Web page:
Implications and course of fever were evaluated during hospitalization of 24 patients with acute myelogenous leukemia. Forty-five febrile episodes were identified. Fever present at admission was usually associated with a diagnosable and treatable infection; fever shortly after induction was self-limited; and fever during granulocytopenia was more likely to be associated with bacteremia. Bacteremia and pneumonia were the most common types of infection. Only Gram-negative bacteria and Candida were identified as causes of infection during life, with Pseudomonas and Klebsiella the most frequently isolated pathogens. Invasive candidiasis was a major postmortem finding. A delay in initiation of empirical treatment beyond the third day of fever was associated with an increase in mortality as was continuation of treatment for longer than 14 days.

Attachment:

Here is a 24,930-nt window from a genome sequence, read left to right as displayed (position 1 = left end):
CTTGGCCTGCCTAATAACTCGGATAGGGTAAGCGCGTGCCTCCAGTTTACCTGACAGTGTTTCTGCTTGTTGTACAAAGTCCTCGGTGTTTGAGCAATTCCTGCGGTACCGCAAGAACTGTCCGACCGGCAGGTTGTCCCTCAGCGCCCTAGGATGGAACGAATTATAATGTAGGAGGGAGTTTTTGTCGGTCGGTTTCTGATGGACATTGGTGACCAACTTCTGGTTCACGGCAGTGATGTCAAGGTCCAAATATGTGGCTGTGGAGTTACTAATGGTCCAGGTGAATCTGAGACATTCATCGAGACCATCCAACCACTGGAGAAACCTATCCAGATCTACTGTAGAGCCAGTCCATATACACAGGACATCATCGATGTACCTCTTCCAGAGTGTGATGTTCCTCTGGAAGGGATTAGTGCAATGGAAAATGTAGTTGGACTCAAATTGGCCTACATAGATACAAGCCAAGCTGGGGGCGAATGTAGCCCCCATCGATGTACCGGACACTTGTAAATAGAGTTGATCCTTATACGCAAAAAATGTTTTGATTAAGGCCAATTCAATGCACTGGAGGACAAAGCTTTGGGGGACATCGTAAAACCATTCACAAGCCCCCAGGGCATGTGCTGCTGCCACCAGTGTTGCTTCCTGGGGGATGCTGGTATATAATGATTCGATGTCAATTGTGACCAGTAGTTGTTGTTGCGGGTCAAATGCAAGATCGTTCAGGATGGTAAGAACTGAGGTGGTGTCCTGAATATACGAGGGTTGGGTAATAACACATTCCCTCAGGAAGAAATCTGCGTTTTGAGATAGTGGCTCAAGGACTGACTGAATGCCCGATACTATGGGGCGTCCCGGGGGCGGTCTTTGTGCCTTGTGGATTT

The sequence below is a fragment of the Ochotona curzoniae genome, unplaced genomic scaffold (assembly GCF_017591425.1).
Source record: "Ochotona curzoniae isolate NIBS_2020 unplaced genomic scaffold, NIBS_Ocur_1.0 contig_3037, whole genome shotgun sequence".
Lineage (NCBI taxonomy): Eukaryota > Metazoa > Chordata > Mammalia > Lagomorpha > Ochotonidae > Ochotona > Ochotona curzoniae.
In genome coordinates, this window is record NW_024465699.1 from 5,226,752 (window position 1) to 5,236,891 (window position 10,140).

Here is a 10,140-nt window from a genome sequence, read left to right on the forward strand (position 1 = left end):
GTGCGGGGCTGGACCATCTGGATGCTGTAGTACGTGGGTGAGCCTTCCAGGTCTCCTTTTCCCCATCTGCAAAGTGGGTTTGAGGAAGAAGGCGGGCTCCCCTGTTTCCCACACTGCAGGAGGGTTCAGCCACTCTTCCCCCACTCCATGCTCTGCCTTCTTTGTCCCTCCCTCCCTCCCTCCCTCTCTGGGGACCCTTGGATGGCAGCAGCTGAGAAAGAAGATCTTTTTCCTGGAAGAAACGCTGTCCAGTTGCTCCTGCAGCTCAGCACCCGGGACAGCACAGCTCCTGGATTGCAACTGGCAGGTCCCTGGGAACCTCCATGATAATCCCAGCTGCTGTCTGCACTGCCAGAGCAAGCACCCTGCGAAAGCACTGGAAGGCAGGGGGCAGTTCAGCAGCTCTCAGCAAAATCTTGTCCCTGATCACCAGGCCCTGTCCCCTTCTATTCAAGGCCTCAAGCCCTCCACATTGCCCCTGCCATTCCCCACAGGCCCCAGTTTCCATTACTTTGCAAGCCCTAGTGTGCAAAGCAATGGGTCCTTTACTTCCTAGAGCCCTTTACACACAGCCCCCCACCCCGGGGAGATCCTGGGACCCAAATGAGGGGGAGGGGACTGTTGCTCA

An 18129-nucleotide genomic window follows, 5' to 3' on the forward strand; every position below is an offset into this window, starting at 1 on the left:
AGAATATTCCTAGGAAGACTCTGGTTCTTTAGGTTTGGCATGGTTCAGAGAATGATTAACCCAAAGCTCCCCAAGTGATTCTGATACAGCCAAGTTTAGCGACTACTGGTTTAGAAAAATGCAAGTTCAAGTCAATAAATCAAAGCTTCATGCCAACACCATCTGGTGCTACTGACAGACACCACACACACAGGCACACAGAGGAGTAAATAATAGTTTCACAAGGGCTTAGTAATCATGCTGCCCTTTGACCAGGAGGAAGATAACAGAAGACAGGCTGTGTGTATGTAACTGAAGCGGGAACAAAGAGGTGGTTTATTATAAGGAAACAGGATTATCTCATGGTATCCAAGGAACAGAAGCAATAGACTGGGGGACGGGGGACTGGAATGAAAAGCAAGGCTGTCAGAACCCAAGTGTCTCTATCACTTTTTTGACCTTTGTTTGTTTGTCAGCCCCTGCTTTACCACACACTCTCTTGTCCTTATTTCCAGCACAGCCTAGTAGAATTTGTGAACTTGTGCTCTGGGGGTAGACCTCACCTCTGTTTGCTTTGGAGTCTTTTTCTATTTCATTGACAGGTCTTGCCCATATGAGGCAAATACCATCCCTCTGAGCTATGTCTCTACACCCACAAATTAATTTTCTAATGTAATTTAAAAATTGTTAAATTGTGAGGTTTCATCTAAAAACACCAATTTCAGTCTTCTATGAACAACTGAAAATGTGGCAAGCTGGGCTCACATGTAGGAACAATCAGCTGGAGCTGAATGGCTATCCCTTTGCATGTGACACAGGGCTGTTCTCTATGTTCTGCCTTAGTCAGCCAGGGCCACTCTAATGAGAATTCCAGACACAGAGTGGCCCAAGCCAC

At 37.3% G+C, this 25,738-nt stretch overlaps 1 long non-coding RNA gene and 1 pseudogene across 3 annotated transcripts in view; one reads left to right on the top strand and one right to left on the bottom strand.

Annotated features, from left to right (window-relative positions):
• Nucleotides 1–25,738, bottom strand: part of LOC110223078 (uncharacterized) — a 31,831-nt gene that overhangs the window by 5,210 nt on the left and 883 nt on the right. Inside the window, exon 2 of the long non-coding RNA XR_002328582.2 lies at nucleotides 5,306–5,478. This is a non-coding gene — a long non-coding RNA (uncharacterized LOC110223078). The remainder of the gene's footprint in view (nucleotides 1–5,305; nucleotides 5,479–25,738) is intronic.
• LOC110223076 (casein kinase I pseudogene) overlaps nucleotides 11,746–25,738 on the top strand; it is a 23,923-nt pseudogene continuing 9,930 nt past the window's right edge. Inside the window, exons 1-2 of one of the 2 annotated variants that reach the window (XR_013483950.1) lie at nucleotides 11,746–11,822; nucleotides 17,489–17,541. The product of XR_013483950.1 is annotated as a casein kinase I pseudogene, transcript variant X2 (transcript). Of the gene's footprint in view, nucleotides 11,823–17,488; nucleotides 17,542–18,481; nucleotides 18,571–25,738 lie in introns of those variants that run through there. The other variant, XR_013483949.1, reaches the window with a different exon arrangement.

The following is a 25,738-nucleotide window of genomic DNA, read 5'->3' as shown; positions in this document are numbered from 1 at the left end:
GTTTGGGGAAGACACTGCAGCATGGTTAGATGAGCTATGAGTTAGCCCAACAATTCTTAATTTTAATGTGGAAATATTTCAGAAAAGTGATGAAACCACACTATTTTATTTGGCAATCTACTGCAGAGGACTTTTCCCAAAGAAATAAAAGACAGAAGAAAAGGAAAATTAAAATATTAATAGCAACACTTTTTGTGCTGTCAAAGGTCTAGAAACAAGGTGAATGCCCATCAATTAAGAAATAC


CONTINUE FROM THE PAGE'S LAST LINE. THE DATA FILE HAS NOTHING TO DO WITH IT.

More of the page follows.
Goodall PT, Vosti KL. Fever in Acute Myelogenous Leukemia. Arch Intern Med. 1975;135(9):1197–1203. doi:10.1001/archinte.1975.00330090069007
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